As we all know the overdose rate in the United States has risen dramatically. In response to the number of overdose deaths from heroin and prescription opioids in the Midwest, U.S. Attorney Barbara McQuade of Michigan called on federal prosecutors from six neighboring states to meet at a one-day summit to address issues of drug trafficking, illegal prescriptions, and other factors that have been fueling the opiate and overdose epidemic.
McQuade and authority figures from Ohio, Kentucky, and Pennsylvania met a few months ago as part of an initiative by the Organized Crime Drug Enforcement Task Force to stop heroin and prescription pill trafficking in their areas. At a press conference for the summit, McQuade noted that organized groups in Michigan and Ohio have expanded their sales to many of the aforementioned states, as well as Tennessee and West Virginia.
“We know in Michigan that we’ve seen a huge spike in prescription pill abuse, and then we’ve also seen a serious resurgence in heroin as addicts turn to that as a cheaper alternative for their opioid addiction,” said McQuade. “That has resulted in some significant problems in Michigan, and we seem to be exporting our problems to other states.”
All the states plan to share strategies with other regional Justice Department officials to develop an initiative to tackle the problem. Among the strategies discussed at the summit was a national “Take Back Day,” where unused prescription medication like Oxycodone can be brought to local police departments to keep it out of the illegal opioid trade. Which as we all know was held this past weekend.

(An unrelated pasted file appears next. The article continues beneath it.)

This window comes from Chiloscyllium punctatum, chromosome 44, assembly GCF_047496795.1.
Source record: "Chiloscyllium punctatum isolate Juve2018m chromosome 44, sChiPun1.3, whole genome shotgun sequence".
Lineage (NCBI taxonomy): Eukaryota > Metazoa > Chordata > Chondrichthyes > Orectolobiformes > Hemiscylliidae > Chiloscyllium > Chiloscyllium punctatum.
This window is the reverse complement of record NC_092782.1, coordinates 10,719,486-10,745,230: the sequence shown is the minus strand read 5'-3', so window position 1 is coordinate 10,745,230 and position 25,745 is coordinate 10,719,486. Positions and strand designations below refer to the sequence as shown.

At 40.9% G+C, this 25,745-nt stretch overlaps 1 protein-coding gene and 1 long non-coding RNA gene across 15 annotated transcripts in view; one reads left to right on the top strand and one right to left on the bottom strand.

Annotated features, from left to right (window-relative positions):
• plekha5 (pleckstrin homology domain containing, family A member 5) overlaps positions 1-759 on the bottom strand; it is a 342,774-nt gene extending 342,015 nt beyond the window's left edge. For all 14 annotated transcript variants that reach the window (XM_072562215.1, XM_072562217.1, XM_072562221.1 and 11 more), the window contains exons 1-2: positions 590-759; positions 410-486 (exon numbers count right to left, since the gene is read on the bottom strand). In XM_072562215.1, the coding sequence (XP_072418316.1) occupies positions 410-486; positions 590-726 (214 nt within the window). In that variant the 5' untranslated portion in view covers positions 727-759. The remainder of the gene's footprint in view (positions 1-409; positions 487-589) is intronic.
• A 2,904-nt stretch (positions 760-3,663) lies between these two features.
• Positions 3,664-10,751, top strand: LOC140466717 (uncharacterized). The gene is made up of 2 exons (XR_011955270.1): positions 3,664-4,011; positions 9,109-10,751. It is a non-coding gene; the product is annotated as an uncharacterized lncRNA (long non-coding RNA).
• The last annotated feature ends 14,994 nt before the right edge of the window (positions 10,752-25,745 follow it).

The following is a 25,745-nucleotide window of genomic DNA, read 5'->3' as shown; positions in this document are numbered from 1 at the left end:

Other ideas included, beginning to target high-level drug traffickers for arrest as well as an increase in education about the addictive nature of painkillers for doctors and more expansive treatment for addicts. With more education and more treatment the idea is to stem the misuse of prescription drugs and to halt the flow of drugs onto the streets.
Time for Action is NOW as OD Deaths Increase Rapidly
McQuade and fellow prosecutors are facing an uphill battle with their efforts. According to her office, heroin overdoses in a single region of southeast Michigan have doubled in the last two years, while more than 60 people have died from heroin and fentanyl overdoses in Wayne and Washtenaw County alone since the beginning of 2015. And this story isn’t just limited to just Michigan, all across the country, state and city governments are beginning to come up with plans on how to combat the epidemic in their hometowns using tools such as treatment, naloxone (the overdose reversal drug), the criminal justice system and education for parents, families, doctors, and students.